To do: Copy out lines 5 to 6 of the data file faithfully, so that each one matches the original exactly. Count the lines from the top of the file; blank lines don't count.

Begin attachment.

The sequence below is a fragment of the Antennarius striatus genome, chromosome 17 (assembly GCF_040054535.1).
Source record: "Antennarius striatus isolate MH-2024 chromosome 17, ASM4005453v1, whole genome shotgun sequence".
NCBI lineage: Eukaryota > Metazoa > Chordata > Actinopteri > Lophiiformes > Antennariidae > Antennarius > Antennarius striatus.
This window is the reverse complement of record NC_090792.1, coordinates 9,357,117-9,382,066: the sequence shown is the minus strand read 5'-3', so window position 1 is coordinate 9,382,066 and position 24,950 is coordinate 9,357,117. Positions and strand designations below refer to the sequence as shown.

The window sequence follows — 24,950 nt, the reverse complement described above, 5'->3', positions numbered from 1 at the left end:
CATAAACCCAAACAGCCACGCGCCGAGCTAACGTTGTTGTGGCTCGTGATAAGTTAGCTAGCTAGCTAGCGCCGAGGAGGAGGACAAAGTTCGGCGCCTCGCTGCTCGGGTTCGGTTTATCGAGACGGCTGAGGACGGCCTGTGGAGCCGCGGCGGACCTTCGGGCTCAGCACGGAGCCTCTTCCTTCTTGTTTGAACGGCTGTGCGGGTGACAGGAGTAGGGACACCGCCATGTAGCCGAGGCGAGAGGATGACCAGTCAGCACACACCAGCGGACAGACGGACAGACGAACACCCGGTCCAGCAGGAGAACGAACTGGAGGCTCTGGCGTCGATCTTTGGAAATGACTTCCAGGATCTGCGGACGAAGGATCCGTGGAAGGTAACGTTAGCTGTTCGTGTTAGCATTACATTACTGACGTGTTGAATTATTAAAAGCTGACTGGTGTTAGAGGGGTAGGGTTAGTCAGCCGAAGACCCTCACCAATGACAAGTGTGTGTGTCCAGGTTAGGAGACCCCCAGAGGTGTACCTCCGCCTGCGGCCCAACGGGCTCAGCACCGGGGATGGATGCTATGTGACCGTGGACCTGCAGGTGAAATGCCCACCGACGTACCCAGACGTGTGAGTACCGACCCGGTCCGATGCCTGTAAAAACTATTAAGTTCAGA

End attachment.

The window sequence follows — 24,950 nt, the reverse complement described above, 5'->3', positions numbered from 1 at the left end:
CATAAACCCAAACAGCCACGCGCCGAGCTAACGTTGTTGTGGCTCGTGATAAGTTAGCTAGCTAGCTAGCGCCGAGGAGGAGGACAAAGTTCGGCGCCTCGCTGCTCGGGTTCGGTTTATCGAGACGGCTGAGGACGGCCTGTGGAGCCGCGGCGGACCTTCGGGCTCAGCACGGAGCCTCTTCCTTCTTGTTTGAACGGCTGTGCGGGTGACAGGAGTAGGGACACCGCCATGTAGCCGAGGCGAGAGGATGACCAGTCAGCACACACCAGCGGACAGACGGACAGACGAACACCCGGTCCAGCAGGAGAACGAACTGGAGGCTCTGGCGTCGATCTTTGGAAATGACTTCCAGGATCTGCGGACGAAGGATCCGTGGAAGGTAACGTTAGCTGTTCGTGTTAGCATTACATTACTGACGTGTTGAATTATTAAAAGCTGACTGGTGTTAGAGGGGTAGGGTTAGTCAGCCGAAGACCCTCACCAATGACAAGTGTGTGTGTCCAGGTTAGGAGACCCCCAGAGGTGTACCTCCGCCTGCGGCCCAACGGGCTCAGCACCGGGGATGGATGCTATGTGACCGTGGACCTGCAGGTGAAATGCCCACCGACGTACCCAGACGTGTGAGTACCGACCCGGTCCGATGCCTGTAAAAACTATTAAGTTCAGA